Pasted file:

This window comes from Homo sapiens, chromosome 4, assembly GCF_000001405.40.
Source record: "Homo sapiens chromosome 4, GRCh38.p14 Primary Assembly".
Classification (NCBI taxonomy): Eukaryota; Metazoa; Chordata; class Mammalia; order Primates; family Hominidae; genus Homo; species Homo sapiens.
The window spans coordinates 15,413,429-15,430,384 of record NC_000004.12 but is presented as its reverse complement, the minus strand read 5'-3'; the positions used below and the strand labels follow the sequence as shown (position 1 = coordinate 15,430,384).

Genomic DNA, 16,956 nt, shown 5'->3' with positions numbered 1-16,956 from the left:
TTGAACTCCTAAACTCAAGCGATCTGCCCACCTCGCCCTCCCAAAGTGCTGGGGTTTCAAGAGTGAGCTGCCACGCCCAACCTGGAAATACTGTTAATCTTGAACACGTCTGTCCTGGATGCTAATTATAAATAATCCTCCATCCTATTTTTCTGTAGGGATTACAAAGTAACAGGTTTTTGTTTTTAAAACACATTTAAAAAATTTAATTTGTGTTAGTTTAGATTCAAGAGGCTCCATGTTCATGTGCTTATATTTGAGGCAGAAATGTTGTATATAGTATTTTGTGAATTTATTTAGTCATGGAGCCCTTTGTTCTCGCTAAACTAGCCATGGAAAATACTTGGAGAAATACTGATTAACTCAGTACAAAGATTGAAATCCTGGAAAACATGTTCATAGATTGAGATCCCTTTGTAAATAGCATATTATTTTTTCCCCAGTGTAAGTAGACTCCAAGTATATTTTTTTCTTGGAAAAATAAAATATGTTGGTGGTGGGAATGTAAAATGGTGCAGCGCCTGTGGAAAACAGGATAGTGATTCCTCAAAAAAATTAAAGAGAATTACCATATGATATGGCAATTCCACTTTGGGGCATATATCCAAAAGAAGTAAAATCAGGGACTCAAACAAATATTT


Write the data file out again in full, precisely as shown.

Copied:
This window comes from Homo sapiens, chromosome 4, assembly GCF_000001405.40.
Source record: "Homo sapiens chromosome 4, GRCh38.p14 Primary Assembly".
Classification (NCBI taxonomy): Eukaryota; Metazoa; Chordata; class Mammalia; order Primates; family Hominidae; genus Homo; species Homo sapiens.
The window spans coordinates 15,413,429-15,430,384 of record NC_000004.12 but is presented as its reverse complement, the minus strand read 5'-3'; the positions used below and the strand labels follow the sequence as shown (position 1 = coordinate 15,430,384).

Genomic DNA, 16,956 nt, shown 5'->3' with positions numbered 1-16,956 from the left:
TTGAACTCCTAAACTCAAGCGATCTGCCCACCTCGCCCTCCCAAAGTGCTGGGGTTTCAAGAGTGAGCTGCCACGCCCAACCTGGAAATACTGTTAATCTTGAACACGTCTGTCCTGGATGCTAATTATAAATAATCCTCCATCCTATTTTTCTGTAGGGATTACAAAGTAACAGGTTTTTGTTTTTAAAACACATTTAAAAAATTTAATTTGTGTTAGTTTAGATTCAAGAGGCTCCATGTTCATGTGCTTATATTTGAGGCAGAAATGTTGTATATAGTATTTTGTGAATTTATTTAGTCATGGAGCCCTTTGTTCTCGCTAAACTAGCCATGGAAAATACTTGGAGAAATACTGATTAACTCAGTACAAAGATTGAAATCCTGGAAAACATGTTCATAGATTGAGATCCCTTTGTAAATAGCATATTATTTTTTCCCCAGTGTAAGTAGACTCCAAGTATATTTTTTTCTTGGAAAAATAAAATATGTTGGTGGTGGGAATGTAAAATGGTGCAGCGCCTGTGGAAAACAGGATAGTGATTCCTCAAAAAAATTAAAGAGAATTACCATATGATATGGCAATTCCACTTTGGGGCATATATCCAAAAGAAGTAAAATCAGGGACTCAAACAAATATTT